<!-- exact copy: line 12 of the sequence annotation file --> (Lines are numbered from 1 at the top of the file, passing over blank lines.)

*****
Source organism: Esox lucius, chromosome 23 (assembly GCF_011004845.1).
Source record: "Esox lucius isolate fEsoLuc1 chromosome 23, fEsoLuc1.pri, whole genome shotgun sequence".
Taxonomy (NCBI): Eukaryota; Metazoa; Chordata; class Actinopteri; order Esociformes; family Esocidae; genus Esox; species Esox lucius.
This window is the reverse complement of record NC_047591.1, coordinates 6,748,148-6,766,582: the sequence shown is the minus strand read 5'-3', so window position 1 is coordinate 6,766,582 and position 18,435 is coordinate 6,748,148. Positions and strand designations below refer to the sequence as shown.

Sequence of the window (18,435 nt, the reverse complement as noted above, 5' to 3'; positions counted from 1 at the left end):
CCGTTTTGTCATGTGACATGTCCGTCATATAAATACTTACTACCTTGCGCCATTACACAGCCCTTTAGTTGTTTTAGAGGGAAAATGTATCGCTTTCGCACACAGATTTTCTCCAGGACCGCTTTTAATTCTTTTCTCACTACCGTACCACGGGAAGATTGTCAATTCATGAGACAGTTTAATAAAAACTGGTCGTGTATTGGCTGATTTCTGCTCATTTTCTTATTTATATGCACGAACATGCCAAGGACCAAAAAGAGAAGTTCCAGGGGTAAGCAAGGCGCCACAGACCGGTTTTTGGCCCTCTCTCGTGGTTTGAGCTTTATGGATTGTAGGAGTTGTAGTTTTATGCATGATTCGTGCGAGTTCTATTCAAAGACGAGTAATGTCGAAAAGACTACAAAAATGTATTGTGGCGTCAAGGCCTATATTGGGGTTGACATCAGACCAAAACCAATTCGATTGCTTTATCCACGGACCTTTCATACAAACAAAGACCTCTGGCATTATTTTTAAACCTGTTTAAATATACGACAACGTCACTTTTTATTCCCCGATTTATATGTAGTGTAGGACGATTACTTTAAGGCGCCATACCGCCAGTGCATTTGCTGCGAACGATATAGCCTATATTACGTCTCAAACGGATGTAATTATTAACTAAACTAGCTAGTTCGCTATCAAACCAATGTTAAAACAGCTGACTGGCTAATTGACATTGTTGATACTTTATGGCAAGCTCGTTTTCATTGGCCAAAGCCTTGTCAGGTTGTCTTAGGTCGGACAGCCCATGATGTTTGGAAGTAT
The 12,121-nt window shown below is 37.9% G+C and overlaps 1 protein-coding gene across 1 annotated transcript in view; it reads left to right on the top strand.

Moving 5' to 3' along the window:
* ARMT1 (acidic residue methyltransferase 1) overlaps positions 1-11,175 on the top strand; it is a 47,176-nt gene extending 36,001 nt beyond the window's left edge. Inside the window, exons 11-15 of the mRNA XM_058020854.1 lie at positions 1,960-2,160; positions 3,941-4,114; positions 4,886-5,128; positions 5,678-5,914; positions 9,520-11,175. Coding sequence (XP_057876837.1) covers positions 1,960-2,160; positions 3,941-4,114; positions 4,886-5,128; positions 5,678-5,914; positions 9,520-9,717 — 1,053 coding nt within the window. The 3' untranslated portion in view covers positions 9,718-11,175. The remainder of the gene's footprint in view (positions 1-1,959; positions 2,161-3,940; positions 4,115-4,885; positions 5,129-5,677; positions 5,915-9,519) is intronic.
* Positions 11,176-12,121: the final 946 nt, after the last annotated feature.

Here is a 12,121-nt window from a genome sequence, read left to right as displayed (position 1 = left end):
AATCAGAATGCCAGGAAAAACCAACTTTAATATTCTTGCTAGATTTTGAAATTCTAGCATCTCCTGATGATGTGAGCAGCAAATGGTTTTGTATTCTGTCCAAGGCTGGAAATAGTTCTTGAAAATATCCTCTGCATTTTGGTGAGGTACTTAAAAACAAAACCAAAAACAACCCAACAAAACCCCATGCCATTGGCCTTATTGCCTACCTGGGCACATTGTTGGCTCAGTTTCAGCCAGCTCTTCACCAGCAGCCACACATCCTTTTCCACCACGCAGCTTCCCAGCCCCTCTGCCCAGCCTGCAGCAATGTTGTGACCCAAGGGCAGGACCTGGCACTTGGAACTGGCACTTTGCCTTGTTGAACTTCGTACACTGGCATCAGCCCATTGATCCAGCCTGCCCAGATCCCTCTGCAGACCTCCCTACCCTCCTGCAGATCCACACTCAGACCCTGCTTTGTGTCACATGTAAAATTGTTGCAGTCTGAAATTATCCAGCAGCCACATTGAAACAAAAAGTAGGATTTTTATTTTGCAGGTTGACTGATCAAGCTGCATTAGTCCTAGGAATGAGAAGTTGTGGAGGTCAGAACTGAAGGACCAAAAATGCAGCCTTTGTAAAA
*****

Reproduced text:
AATCAGAATGCCAGGAAAAACCAACTTTAATATTCTTGCTAGATTTTGAAATTCTAGCATCTCCTGATGATGTGAGCAGCAAATGGTTTTGTATTCTGTCCAAGGCTGGAAATAGTTCTTGAAAATATCCTCTGCATTTTGGTGAGGTACTTAAAAACAAAACCAAAAACAACCCAACAAAACCCCATGCCATTGGCCTTATTGCCTACCTGGGCACATTGTTGGCTCAGTTTCAGCCAGCTCTTCACCAGCAGCCACACATCCTTTTCCACCACGCAGCTTCCCAGCCCCTCTGCCCAGCCTGCAGCAATGTTGTGACCCAAGGGCAGGACCTGGCACTTGGAACTGGCACTTTGCCTTGTTGAACTTCGTACACTGGCATCAGCCCATTGATCCAGCCTGCCCAGATCCCTCTGCAGACCTCCCTACCCTCCTGCAGATCCACACTCAGACCCTGCTTTGTGTCACATGTAAAATTGTTGCAGTCTGAAATTATCCAGCAGCCACATTGAAACAAAAAGTAGGATTTTTATTTTGCAGGTTGACTGATCAAGCTGCATTAGTCCTAGGAATGAGAAGTTGTGGAGGTCAGAACTGAAGGACCAAAAATGCAGCCTTTGTAAAA